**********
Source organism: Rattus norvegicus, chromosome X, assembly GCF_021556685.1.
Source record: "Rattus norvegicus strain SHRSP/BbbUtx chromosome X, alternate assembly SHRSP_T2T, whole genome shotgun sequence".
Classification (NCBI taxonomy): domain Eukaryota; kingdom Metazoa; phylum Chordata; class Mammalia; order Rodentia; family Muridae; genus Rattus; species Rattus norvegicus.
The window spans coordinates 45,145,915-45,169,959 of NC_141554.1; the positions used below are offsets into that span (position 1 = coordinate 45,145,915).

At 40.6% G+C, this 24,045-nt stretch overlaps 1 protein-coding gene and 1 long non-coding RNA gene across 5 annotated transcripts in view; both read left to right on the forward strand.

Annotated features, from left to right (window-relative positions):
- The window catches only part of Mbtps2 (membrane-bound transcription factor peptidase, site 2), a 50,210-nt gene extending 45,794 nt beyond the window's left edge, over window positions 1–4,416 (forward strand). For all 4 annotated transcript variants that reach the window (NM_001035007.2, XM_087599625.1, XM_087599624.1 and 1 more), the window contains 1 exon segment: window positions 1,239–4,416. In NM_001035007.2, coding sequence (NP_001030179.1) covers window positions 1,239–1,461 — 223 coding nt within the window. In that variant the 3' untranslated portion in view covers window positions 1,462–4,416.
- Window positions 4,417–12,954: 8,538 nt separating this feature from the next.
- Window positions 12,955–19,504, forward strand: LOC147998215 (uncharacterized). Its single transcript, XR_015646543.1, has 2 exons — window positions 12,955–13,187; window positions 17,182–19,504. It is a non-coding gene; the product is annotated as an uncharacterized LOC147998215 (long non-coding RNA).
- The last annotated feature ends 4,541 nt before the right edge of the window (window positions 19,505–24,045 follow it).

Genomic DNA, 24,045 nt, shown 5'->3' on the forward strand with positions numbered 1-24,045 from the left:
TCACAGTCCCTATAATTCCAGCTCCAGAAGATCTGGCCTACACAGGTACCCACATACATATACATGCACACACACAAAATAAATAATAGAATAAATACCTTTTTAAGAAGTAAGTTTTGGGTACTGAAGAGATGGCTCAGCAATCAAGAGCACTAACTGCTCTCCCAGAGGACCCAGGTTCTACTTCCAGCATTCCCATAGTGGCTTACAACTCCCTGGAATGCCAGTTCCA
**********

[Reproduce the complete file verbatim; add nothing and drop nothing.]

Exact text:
Source organism: Rattus norvegicus, chromosome X, assembly GCF_021556685.1.
Source record: "Rattus norvegicus strain SHRSP/BbbUtx chromosome X, alternate assembly SHRSP_T2T, whole genome shotgun sequence".
Classification (NCBI taxonomy): domain Eukaryota; kingdom Metazoa; phylum Chordata; class Mammalia; order Rodentia; family Muridae; genus Rattus; species Rattus norvegicus.
The window spans coordinates 45,145,915-45,169,959 of NC_141554.1; the positions used below are offsets into that span (position 1 = coordinate 45,145,915).

At 40.6% G+C, this 24,045-nt stretch overlaps 1 protein-coding gene and 1 long non-coding RNA gene across 5 annotated transcripts in view; both read left to right on the forward strand.

Annotated features, from left to right (window-relative positions):
- The window catches only part of Mbtps2 (membrane-bound transcription factor peptidase, site 2), a 50,210-nt gene extending 45,794 nt beyond the window's left edge, over window positions 1–4,416 (forward strand). For all 4 annotated transcript variants that reach the window (NM_001035007.2, XM_087599625.1, XM_087599624.1 and 1 more), the window contains 1 exon segment: window positions 1,239–4,416. In NM_001035007.2, coding sequence (NP_001030179.1) covers window positions 1,239–1,461 — 223 coding nt within the window. In that variant the 3' untranslated portion in view covers window positions 1,462–4,416.
- Window positions 4,417–12,954: 8,538 nt separating this feature from the next.
- Window positions 12,955–19,504, forward strand: LOC147998215 (uncharacterized). Its single transcript, XR_015646543.1, has 2 exons — window positions 12,955–13,187; window positions 17,182–19,504. It is a non-coding gene; the product is annotated as an uncharacterized LOC147998215 (long non-coding RNA).
- The last annotated feature ends 4,541 nt before the right edge of the window (window positions 19,505–24,045 follow it).

Genomic DNA, 24,045 nt, shown 5'->3' on the forward strand with positions numbered 1-24,045 from the left:
TCACAGTCCCTATAATTCCAGCTCCAGAAGATCTGGCCTACACAGGTACCCACATACATATACATGCACACACACAAAATAAATAATAGAATAAATACCTTTTTAAGAAGTAAGTTTTGGGTACTGAAGAGATGGCTCAGCAATCAAGAGCACTAACTGCTCTCCCAGAGGACCCAGGTTCTACTTCCAGCATTCCCATAGTGGCTTACAACTCCCTGGAATGCCAGTTCCA